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Old 07-25-2016, 10:11 AM   #1
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Trailer connector/4AGW

I have 4AGW stranded wire running from TV battery to back of TV and want to connect directly to trailer battery but cannot find a connector that will accept that large size of wire. The only thing I have found is a 50 amp electric range connector but that is to large and not waterproof. What type of connector have others used that will accept large wire size, to disconnect when unhitched, when running a direct heavy wire from TV battery to trailer battery? Thanks in advance!
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Old 07-25-2016, 10:53 AM   #2
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I am confused to why you would want to do that. The TV battery would take a beating, for very little gain. Depending on alternator(s) that too could be abused. But if you must, look into marine boat trailer winches I doubt it's waterproof but water resistant.
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Old 07-25-2016, 11:15 AM   #3
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While 4G. might be excessive it will certainly minimise voltage losses. Mzak, you don't state what amperage you are intending to run, but for this response, let's assume it is for normal camper uses. Unless you have really stepped up the TV electrical system you aren't going to be able to draw the rated current for long, if at all. The big wire electrical systems I've seen on automobile thump boxes always came with multiple batteries, extra alternators, and of course, deaf owners.

In which case all you need it a connector that is sufficient for the expected draw and a fuse to match. If that is the case, you could easily transition the 4G wire to a higher gauge number for the camper's normal connector or any other connector you prefered. Then transition back to the 4G wire on the other side if you wanted to. The voltage loss over the short distance should be negligible.

You wouldn't be planning a camper thump box would you? If my assumption does not match your plan, please disregard.
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Old 07-26-2016, 12:32 AM   #4
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The primary reason is to prevent voltage loss. 4 AGW was the only larger size wire the RV dealers stocked for longer wire runs. I have zero voltage loss at the end of TV now. With TV running I have 14.1-14.4 volts at TV battery and the same at end of wire run. Recently I ran the fridge on DC while traveling for 8 hrs. When I got home the battery was down to 12.5 after resting a while. It was 12.8 when I started out. Not a huge loss but obviously I was draining trailer battery before I even got to campground. When I dry camp I also want to be able to recharge the trailer battery sooner rather than later. There seems to be a lot of opinions about the merits of larger wiring directly to trailer battery vs. the smaller factory wiring in TV and trailer. Some say the factory wiring works for them and others say you need large wire (4-6 AGW) to maintain trailer battery and recharge when on the road after dry camping. I won't go into a long discourse on the theory behind large vs smaller wiring but suffice it to say I've read many posts on many different RV forums from popups to large trailers and what I get out of all this is that in theory the larger wire size runs are optimal but in practice you have to go by your own experiences.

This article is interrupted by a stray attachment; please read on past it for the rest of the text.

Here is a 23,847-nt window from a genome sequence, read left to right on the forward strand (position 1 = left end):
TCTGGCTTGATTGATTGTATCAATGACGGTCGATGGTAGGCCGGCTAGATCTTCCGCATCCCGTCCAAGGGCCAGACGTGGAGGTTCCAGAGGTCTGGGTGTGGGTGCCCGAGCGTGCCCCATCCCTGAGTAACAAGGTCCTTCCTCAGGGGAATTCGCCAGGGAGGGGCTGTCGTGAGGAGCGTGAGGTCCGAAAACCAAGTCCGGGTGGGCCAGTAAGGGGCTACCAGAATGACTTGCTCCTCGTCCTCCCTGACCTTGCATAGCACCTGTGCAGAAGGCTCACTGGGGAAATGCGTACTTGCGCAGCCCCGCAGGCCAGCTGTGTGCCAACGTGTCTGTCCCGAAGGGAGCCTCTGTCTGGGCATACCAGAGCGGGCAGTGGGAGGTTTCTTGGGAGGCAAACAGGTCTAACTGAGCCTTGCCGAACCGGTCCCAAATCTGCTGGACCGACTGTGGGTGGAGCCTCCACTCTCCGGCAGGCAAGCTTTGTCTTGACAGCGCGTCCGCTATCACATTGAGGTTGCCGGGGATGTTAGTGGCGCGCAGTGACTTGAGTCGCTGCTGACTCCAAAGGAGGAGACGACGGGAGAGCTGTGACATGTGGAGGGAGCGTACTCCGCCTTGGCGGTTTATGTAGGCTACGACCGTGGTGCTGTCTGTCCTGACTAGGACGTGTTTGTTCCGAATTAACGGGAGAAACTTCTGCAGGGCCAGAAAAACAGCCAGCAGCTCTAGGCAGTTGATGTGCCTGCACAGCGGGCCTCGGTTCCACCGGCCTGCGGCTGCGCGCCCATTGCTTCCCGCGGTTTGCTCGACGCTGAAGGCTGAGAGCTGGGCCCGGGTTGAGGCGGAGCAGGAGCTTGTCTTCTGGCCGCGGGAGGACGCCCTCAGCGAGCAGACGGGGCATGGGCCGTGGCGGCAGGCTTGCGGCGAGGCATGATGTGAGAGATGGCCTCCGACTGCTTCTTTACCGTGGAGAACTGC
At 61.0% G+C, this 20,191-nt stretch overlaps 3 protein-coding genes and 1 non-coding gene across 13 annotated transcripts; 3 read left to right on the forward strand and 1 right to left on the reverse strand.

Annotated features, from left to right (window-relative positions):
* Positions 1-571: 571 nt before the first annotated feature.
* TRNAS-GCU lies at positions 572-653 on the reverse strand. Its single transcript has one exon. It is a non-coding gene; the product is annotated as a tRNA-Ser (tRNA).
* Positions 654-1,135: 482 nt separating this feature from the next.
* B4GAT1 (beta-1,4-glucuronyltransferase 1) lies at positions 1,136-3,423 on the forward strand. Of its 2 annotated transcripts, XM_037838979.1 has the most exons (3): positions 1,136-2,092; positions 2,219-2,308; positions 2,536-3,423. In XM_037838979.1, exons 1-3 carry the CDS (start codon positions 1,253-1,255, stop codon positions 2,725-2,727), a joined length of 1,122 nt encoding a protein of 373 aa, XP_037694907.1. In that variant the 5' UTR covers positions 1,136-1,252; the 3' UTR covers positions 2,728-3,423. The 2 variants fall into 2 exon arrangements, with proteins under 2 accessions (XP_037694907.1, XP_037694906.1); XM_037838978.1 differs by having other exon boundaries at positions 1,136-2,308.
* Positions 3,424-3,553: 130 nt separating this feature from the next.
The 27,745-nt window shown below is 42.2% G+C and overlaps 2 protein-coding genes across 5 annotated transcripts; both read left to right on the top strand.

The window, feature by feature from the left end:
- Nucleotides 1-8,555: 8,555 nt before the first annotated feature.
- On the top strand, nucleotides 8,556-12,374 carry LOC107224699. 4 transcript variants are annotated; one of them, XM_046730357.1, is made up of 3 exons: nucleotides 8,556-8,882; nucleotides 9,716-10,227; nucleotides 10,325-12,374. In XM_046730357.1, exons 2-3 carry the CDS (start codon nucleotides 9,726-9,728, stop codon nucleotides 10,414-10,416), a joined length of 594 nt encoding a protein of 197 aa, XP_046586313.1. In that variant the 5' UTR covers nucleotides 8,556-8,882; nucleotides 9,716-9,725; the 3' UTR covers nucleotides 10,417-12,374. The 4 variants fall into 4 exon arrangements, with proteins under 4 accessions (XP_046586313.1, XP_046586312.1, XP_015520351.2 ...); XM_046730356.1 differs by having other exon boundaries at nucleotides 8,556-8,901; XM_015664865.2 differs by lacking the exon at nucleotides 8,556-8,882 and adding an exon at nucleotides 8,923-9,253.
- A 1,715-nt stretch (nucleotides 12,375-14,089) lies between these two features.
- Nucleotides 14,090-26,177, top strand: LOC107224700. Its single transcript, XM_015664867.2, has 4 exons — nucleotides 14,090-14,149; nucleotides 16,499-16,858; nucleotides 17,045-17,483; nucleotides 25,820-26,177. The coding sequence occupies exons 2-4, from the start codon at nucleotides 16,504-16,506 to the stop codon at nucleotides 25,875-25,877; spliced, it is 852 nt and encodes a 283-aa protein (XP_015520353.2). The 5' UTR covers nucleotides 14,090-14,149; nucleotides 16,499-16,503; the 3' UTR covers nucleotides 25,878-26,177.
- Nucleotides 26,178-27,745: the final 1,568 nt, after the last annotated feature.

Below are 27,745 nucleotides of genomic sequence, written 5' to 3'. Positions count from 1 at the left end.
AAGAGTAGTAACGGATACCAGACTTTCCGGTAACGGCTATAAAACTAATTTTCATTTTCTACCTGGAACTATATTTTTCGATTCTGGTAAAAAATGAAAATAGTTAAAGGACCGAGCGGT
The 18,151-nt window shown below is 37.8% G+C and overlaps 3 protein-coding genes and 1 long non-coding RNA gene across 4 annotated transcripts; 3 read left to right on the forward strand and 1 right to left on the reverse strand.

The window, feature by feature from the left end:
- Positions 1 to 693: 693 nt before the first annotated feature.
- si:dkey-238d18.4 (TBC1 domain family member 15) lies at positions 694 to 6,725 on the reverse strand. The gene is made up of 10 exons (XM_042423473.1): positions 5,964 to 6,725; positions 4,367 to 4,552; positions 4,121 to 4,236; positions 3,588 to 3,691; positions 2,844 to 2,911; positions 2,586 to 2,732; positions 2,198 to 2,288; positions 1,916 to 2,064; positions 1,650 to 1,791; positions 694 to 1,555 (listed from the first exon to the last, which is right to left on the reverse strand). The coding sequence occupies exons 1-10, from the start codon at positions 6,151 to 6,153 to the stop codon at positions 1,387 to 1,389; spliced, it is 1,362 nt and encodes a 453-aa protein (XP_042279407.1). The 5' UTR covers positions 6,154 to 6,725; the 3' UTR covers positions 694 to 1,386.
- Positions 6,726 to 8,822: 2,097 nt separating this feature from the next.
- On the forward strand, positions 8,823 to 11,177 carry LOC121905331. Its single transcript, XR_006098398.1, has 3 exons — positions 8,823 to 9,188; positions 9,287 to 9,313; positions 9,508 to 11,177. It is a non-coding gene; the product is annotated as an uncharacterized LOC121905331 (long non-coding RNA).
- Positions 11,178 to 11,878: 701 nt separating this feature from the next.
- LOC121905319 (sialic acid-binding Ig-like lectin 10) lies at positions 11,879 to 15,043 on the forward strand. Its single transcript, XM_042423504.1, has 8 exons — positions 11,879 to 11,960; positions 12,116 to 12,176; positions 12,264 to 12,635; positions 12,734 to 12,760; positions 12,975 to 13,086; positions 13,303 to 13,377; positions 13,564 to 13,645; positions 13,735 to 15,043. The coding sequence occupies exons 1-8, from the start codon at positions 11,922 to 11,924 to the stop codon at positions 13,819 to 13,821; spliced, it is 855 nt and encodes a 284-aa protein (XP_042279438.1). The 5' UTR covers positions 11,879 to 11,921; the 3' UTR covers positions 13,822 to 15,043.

Kind of a long winded answer but just wanted to explain where I'm coming from. No big current draws, just want max voltage. May be overkill but wire is already run, didn't cost much or take much time but would like to finish the job but need some type of connector to do that. I will try the marine supply stores but the usual problem is any connector that will accept 4AGW wire is a high amperage type, not waterproof, big and bulky and usually residential in nature. Some have done what I am trying to do but never say what type of connector they used. Thanks for responses so far and anyone who has done this could you let me know how you made the connection?
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Old 07-26-2016, 05:02 PM   #5
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I was horrified when I saw the fridge on my A122 drew 13.2 amps on DC, according to web site specs. I was expecting about 6 amps on DC. I knew I wasn't going to get that kind of current (13+ amps) through the TV/A-frame wiring without some loss - it would take #14 wire just to limit loss to 0.6 volts. And if I have the trailer running lights on, that's probably another 8+ amps to go through the ground wire while running at night.